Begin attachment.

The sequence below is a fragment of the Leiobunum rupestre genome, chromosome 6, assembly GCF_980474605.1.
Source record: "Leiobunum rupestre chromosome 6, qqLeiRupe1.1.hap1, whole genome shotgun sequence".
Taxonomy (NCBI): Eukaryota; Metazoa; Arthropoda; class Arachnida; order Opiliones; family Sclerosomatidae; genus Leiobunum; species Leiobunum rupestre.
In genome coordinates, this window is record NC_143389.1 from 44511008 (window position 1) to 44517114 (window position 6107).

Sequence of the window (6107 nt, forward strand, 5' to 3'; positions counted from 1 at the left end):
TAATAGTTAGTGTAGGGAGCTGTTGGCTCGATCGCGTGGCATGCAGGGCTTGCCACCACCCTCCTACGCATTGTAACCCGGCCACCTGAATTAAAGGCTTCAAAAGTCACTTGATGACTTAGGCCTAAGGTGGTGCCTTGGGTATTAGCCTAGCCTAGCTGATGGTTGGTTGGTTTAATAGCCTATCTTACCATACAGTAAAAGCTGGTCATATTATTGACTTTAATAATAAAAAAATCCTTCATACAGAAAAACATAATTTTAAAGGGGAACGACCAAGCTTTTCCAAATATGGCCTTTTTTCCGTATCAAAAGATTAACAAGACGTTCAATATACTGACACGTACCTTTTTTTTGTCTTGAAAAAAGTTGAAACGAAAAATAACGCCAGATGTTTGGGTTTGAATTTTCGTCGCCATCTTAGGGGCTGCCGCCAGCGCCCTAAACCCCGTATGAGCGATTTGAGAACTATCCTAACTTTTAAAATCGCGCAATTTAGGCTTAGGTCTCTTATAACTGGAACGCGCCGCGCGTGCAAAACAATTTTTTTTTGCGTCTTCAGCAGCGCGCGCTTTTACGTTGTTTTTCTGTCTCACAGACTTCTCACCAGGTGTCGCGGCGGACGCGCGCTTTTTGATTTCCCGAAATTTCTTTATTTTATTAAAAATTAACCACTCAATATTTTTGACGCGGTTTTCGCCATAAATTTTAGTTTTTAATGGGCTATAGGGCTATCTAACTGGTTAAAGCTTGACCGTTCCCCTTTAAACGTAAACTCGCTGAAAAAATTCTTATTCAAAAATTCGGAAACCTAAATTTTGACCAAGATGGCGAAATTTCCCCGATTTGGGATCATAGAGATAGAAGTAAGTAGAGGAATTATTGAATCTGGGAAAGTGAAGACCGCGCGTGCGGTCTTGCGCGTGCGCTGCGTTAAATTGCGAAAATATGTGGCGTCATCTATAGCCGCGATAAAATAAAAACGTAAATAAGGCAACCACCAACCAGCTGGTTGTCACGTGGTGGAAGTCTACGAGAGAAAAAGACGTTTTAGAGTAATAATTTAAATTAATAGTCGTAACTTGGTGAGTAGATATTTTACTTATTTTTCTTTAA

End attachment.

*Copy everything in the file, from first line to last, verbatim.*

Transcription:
The sequence below is a fragment of the Leiobunum rupestre genome, chromosome 6, assembly GCF_980474605.1.
Source record: "Leiobunum rupestre chromosome 6, qqLeiRupe1.1.hap1, whole genome shotgun sequence".
Taxonomy (NCBI): Eukaryota; Metazoa; Arthropoda; class Arachnida; order Opiliones; family Sclerosomatidae; genus Leiobunum; species Leiobunum rupestre.
In genome coordinates, this window is record NC_143389.1 from 44511008 (window position 1) to 44517114 (window position 6107).

Sequence of the window (6107 nt, forward strand, 5' to 3'; positions counted from 1 at the left end):
TAATAGTTAGTGTAGGGAGCTGTTGGCTCGATCGCGTGGCATGCAGGGCTTGCCACCACCCTCCTACGCATTGTAACCCGGCCACCTGAATTAAAGGCTTCAAAAGTCACTTGATGACTTAGGCCTAAGGTGGTGCCTTGGGTATTAGCCTAGCCTAGCTGATGGTTGGTTGGTTTAATAGCCTATCTTACCATACAGTAAAAGCTGGTCATATTATTGACTTTAATAATAAAAAAATCCTTCATACAGAAAAACATAATTTTAAAGGGGAACGACCAAGCTTTTCCAAATATGGCCTTTTTTCCGTATCAAAAGATTAACAAGACGTTCAATATACTGACACGTACCTTTTTTTTGTCTTGAAAAAAGTTGAAACGAAAAATAACGCCAGATGTTTGGGTTTGAATTTTCGTCGCCATCTTAGGGGCTGCCGCCAGCGCCCTAAACCCCGTATGAGCGATTTGAGAACTATCCTAACTTTTAAAATCGCGCAATTTAGGCTTAGGTCTCTTATAACTGGAACGCGCCGCGCGTGCAAAACAATTTTTTTTTGCGTCTTCAGCAGCGCGCGCTTTTACGTTGTTTTTCTGTCTCACAGACTTCTCACCAGGTGTCGCGGCGGACGCGCGCTTTTTGATTTCCCGAAATTTCTTTATTTTATTAAAAATTAACCACTCAATATTTTTGACGCGGTTTTCGCCATAAATTTTAGTTTTTAATGGGCTATAGGGCTATCTAACTGGTTAAAGCTTGACCGTTCCCCTTTAAACGTAAACTCGCTGAAAAAATTCTTATTCAAAAATTCGGAAACCTAAATTTTGACCAAGATGGCGAAATTTCCCCGATTTGGGATCATAGAGATAGAAGTAAGTAGAGGAATTATTGAATCTGGGAAAGTGAAGACCGCGCGTGCGGTCTTGCGCGTGCGCTGCGTTAAATTGCGAAAATATGTGGCGTCATCTATAGCCGCGATAAAATAAAAACGTAAATAAGGCAACCACCAACCAGCTGGTTGTCACGTGGTGGAAGTCTACGAGAGAAAAAGACGTTTTAGAGTAATAATTTAAATTAATAGTCGTAACTTGGTGAGTAGATATTTTACTTATTTTTCTTTAA